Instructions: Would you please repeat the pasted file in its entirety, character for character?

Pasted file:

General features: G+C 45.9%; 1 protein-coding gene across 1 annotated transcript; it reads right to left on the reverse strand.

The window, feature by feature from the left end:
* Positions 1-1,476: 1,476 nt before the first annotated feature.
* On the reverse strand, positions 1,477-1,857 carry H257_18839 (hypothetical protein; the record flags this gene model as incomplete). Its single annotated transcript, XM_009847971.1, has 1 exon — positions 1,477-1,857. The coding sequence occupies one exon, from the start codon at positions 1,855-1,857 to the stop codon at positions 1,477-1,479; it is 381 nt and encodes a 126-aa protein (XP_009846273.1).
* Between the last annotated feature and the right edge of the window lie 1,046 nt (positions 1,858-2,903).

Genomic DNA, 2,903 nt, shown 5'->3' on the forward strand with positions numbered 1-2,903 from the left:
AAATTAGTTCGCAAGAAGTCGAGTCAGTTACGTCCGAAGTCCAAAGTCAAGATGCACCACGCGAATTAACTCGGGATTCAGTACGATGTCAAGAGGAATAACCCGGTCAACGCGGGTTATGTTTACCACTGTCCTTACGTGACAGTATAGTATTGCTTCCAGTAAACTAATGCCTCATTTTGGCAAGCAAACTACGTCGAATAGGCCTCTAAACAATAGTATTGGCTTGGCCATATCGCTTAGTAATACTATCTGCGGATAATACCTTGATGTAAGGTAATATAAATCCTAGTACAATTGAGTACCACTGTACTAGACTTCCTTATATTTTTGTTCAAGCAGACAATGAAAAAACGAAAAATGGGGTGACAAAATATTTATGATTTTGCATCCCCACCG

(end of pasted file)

General features: G+C 45.9%; 1 protein-coding gene across 1 annotated transcript; it reads right to left on the reverse strand.

The window, feature by feature from the left end:
* Positions 1-1,476: 1,476 nt before the first annotated feature.
* On the reverse strand, positions 1,477-1,857 carry H257_18839 (hypothetical protein; the record flags this gene model as incomplete). Its single annotated transcript, XM_009847971.1, has 1 exon — positions 1,477-1,857. The coding sequence occupies one exon, from the start codon at positions 1,855-1,857 to the stop codon at positions 1,477-1,479; it is 381 nt and encodes a 126-aa protein (XP_009846273.1).
* Between the last annotated feature and the right edge of the window lie 1,046 nt (positions 1,858-2,903).

Genomic DNA, 2,903 nt, shown 5'->3' on the forward strand with positions numbered 1-2,903 from the left:
AAATTAGTTCGCAAGAAGTCGAGTCAGTTACGTCCGAAGTCCAAAGTCAAGATGCACCACGCGAATTAACTCGGGATTCAGTACGATGTCAAGAGGAATAACCCGGTCAACGCGGGTTATGTTTACCACTGTCCTTACGTGACAGTATAGTATTGCTTCCAGTAAACTAATGCCTCATTTTGGCAAGCAAACTACGTCGAATAGGCCTCTAAACAATAGTATTGGCTTGGCCATATCGCTTAGTAATACTATCTGCGGATAATACCTTGATGTAAGGTAATATAAATCCTAGTACAATTGAGTACCACTGTACTAGACTTCCTTATATTTTTGTTCAAGCAGACAATGAAAAAACGAAAAATGGGGTGACAAAATATTTATGATTTTGCATCCCCACCG